An important demand reduction strategy is an education and awareness campaign aimed at boys and young men. Such a campaign should tailor the programmatic materials from the First Offender Programs for early education as a possible way of reaching young people in their formative years. Experts studying First Offender Programs have reported males saying, “Why didn’t I hear any of this twenty years ago?”
Campaigns should focus on the negative consequences of purchasing sex, from the public and private health problems like the spread of HIV and other STDs, to the grim facts about who runs the sex trade and how customers are helping traffickers flourish and hurting those who has been trafficked. The purpose is to make the harm visible. The messaging needs to be carefully developed to reach the target audience (young males before they have become users/customers). While this seems like an overwhelming task (given the ubiquitous cultural messages glorifying sex and glamorizing prostitution) we should take heart from other successful social marketing campaigns that have targeted intractable or entrenched social practices. Two come to mind: the recent campaign against cigarette smoking, and a similar campaign to combat domestic violence.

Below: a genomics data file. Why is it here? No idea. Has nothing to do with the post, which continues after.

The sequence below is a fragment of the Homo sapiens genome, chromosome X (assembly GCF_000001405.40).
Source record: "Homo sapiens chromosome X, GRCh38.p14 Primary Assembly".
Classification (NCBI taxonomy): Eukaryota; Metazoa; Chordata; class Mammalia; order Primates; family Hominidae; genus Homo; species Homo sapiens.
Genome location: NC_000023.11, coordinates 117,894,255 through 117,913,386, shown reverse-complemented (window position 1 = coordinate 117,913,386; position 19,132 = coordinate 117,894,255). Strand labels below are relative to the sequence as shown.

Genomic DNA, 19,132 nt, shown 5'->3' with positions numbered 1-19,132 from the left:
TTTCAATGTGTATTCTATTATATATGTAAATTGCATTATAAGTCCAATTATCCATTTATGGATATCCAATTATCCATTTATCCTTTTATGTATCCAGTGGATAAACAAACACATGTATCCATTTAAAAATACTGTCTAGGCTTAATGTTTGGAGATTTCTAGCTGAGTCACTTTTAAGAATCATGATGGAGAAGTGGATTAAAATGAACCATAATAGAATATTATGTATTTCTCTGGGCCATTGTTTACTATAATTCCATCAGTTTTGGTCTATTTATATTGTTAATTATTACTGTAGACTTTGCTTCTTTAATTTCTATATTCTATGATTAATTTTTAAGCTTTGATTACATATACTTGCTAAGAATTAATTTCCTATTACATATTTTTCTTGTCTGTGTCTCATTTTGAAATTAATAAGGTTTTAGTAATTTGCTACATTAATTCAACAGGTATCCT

One social marketing campaign is the “Dear John” campaign in Atlanta, Georgia. “Dear John” is a public education campaign to end the commercial sexual exploitation of children, with Mayor Shirley Franklin, the Juvenile Justice Fund and a wide-range of supporters. The campaign seeks to educate and activate audiences to help stem the problem. The campaign features a letter from Mayor Franklin: “Dear John: You have been abusing our kids, prostituting them, and throwing them on the street when you’re done. As Mayor of Atlanta, I have promised to listen to people. Kids are no exception. When you buy sex from our kids, you hurt them, you hurt our families, and you hurt our city. It’s over John. No more Not in Our City. – Mayor Shirley Franklin.”